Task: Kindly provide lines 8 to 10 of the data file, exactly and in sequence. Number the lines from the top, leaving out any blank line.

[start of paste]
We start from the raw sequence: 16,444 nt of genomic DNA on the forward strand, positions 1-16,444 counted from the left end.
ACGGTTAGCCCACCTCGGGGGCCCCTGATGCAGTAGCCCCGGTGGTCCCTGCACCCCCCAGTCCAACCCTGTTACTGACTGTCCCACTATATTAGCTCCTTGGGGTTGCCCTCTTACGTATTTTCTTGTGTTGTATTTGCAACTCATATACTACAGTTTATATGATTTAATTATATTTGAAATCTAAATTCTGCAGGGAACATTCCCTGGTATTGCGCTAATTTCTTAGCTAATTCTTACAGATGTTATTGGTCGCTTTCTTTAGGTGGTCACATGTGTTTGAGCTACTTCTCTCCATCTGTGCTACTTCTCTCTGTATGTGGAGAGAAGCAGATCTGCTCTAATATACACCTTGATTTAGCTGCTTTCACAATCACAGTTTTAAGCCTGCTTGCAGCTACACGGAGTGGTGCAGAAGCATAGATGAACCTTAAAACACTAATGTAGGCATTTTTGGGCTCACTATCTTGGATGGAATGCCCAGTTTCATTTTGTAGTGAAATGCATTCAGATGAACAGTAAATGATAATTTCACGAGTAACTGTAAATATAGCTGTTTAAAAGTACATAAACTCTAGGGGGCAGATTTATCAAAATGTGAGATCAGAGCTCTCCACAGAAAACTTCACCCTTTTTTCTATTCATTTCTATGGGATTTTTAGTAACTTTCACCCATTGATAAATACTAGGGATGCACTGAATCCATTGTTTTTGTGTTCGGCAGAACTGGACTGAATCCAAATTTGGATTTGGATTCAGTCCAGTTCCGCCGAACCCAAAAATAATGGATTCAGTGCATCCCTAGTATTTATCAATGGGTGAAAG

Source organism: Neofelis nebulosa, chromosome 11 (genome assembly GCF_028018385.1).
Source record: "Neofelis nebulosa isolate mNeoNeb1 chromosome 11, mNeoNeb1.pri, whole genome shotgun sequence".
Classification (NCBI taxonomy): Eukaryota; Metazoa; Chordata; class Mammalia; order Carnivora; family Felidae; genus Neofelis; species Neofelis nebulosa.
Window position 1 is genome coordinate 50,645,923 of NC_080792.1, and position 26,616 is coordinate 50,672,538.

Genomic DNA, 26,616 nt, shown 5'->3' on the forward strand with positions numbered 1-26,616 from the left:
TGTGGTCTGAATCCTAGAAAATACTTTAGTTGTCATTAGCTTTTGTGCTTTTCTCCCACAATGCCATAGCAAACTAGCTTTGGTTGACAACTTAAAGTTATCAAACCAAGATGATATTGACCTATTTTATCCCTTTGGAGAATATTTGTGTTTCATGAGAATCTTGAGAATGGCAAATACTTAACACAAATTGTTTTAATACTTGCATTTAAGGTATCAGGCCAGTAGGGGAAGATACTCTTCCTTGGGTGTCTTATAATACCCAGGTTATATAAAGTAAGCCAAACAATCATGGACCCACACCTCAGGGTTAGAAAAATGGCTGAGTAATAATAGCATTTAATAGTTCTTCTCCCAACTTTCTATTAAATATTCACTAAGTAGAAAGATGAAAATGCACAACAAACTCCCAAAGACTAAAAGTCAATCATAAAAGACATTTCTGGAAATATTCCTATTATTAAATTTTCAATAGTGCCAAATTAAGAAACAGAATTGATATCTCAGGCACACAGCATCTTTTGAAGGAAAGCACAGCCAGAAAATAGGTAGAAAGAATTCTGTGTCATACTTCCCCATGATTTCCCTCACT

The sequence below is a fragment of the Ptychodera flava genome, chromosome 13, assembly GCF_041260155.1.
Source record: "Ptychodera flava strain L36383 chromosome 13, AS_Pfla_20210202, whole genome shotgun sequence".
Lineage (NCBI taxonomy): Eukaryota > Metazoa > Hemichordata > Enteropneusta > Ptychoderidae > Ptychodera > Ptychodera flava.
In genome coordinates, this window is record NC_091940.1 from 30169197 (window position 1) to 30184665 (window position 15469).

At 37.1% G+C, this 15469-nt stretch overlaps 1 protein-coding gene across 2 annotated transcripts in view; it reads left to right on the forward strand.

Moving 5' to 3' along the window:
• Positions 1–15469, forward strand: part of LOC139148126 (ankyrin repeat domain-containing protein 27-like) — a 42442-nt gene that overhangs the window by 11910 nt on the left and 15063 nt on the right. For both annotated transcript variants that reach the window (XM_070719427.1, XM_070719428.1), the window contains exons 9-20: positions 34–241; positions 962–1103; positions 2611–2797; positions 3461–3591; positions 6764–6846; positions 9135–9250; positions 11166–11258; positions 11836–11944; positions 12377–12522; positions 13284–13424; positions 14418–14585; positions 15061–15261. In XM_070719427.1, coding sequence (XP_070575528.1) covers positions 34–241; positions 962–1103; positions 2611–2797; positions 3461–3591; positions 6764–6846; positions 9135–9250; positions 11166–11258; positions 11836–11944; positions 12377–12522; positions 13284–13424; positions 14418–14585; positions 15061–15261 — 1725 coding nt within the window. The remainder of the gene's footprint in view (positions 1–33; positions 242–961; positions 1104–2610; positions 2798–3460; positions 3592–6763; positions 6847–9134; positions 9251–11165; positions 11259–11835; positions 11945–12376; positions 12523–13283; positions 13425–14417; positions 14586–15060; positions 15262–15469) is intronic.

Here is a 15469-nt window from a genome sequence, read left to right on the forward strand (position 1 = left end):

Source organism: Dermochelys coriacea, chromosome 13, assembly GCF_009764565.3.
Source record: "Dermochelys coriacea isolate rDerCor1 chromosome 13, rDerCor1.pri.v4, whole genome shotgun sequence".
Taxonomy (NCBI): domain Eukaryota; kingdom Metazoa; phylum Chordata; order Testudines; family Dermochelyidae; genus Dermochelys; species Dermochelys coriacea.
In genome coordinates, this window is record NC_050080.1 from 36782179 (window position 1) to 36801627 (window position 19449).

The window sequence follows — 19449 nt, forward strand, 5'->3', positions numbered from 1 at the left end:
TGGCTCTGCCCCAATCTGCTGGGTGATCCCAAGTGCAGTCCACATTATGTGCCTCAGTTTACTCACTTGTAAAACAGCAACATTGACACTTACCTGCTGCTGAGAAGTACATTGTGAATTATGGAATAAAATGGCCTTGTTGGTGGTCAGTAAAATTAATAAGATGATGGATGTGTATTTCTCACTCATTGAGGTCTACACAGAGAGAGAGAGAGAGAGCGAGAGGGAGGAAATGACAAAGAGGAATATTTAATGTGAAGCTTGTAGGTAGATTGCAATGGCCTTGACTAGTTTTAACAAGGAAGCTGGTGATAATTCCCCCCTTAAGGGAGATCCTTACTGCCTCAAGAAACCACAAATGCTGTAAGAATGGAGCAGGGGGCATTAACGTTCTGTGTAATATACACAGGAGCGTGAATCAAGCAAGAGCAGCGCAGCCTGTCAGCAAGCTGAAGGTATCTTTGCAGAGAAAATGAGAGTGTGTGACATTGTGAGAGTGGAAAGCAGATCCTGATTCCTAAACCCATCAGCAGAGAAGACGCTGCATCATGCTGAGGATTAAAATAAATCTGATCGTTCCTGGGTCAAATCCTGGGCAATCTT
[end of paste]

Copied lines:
TGTGGTCTGAATCCTAGAAAATACTTTAGTTGTCATTAGCTTTTGTGCTTTTCTCCCACAATGCCATAGCAAACTAGCTTTGGTTGACAACTTAAAGTTATCAAACCAAGATGATATTGACCTATTTTATCCCTTTGGAGAATATTTGTGTTTCATGAGAATCTTGAGAATGGCAAATACTTAACACAAATTGTTTTAATACTTGCATTTAAGGTATCAGGCCAGTAGGGGAAGATACTCTTCCTTGGGTGTCTTATAATACCCAGGTTATATAAAGTAAGCCAAACAATCATGGACCCACACCTCAGGGTTAGAAAAATGGCTGAGTAATAATAGCATTTAATAGTTCTTCTCCCAACTTTCTATTAAATATTCACTAAGTAGAAAGATGAAAATGCACAACAAACTCCCAAAGACTAAAAGTCAATCATAAAAGACATTTCTGGAAATATTCCTATTATTAAATTTTCAATAGTGCCAAATTAAGAAACAGAATTGATATCTCAGGCACACAGCATCTTTTGAAGGAAAGCACAGCCAGAAAATAGGTAGAAAGAATTCTGTGTCATACTTCCCCATGATTTCCCTCACT

The sequence below is a fragment of the Ptychodera flava genome, chromosome 13, assembly GCF_041260155.1.
Source record: "Ptychodera flava strain L36383 chromosome 13, AS_Pfla_20210202, whole genome shotgun sequence".